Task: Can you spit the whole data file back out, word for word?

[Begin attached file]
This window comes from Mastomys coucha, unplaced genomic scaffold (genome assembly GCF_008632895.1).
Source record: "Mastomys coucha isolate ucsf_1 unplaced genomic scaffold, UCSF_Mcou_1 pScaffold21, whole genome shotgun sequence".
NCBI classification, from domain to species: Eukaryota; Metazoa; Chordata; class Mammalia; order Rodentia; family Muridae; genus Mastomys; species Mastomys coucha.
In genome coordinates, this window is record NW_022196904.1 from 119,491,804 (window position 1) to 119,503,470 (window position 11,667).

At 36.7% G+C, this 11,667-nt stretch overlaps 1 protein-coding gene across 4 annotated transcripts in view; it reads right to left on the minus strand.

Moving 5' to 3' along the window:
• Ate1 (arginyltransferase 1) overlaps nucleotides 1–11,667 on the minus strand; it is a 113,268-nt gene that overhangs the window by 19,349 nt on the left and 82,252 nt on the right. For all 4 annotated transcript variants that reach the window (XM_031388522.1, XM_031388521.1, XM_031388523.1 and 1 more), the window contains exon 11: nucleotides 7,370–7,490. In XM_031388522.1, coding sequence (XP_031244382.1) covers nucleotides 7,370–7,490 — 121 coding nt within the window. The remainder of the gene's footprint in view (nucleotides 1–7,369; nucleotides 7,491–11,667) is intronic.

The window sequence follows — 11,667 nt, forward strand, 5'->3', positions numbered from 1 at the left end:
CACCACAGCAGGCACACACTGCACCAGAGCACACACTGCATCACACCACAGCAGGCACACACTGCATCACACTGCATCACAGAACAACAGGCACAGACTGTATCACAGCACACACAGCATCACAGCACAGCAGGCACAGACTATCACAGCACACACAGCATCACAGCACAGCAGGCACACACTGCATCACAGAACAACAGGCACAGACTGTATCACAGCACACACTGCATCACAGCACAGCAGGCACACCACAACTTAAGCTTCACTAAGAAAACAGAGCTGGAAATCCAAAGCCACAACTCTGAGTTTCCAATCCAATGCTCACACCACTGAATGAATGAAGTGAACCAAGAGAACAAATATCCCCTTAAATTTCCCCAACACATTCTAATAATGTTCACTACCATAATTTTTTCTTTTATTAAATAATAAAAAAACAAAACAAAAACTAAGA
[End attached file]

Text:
This window comes from Mastomys coucha, unplaced genomic scaffold (genome assembly GCF_008632895.1).
Source record: "Mastomys coucha isolate ucsf_1 unplaced genomic scaffold, UCSF_Mcou_1 pScaffold21, whole genome shotgun sequence".
NCBI classification, from domain to species: Eukaryota; Metazoa; Chordata; class Mammalia; order Rodentia; family Muridae; genus Mastomys; species Mastomys coucha.
In genome coordinates, this window is record NW_022196904.1 from 119,491,804 (window position 1) to 119,503,470 (window position 11,667).

At 36.7% G+C, this 11,667-nt stretch overlaps 1 protein-coding gene across 4 annotated transcripts in view; it reads right to left on the minus strand.

Moving 5' to 3' along the window:
• Ate1 (arginyltransferase 1) overlaps nucleotides 1–11,667 on the minus strand; it is a 113,268-nt gene that overhangs the window by 19,349 nt on the left and 82,252 nt on the right. For all 4 annotated transcript variants that reach the window (XM_031388522.1, XM_031388521.1, XM_031388523.1 and 1 more), the window contains exon 11: nucleotides 7,370–7,490. In XM_031388522.1, coding sequence (XP_031244382.1) covers nucleotides 7,370–7,490 — 121 coding nt within the window. The remainder of the gene's footprint in view (nucleotides 1–7,369; nucleotides 7,491–11,667) is intronic.

The window sequence follows — 11,667 nt, forward strand, 5'->3', positions numbered from 1 at the left end:
CACCACAGCAGGCACACACTGCACCAGAGCACACACTGCATCACACCACAGCAGGCACACACTGCATCACACTGCATCACAGAACAACAGGCACAGACTGTATCACAGCACACACAGCATCACAGCACAGCAGGCACAGACTATCACAGCACACACAGCATCACAGCACAGCAGGCACACACTGCATCACAGAACAACAGGCACAGACTGTATCACAGCACACACTGCATCACAGCACAGCAGGCACACCACAACTTAAGCTTCACTAAGAAAACAGAGCTGGAAATCCAAAGCCACAACTCTGAGTTTCCAATCCAATGCTCACACCACTGAATGAATGAAGTGAACCAAGAGAACAAATATCCCCTTAAATTTCCCCAACACATTCTAATAATGTTCACTACCATAATTTTTTCTTTTATTAAATAATAAAAAAACAAAACAAAAACTAAGA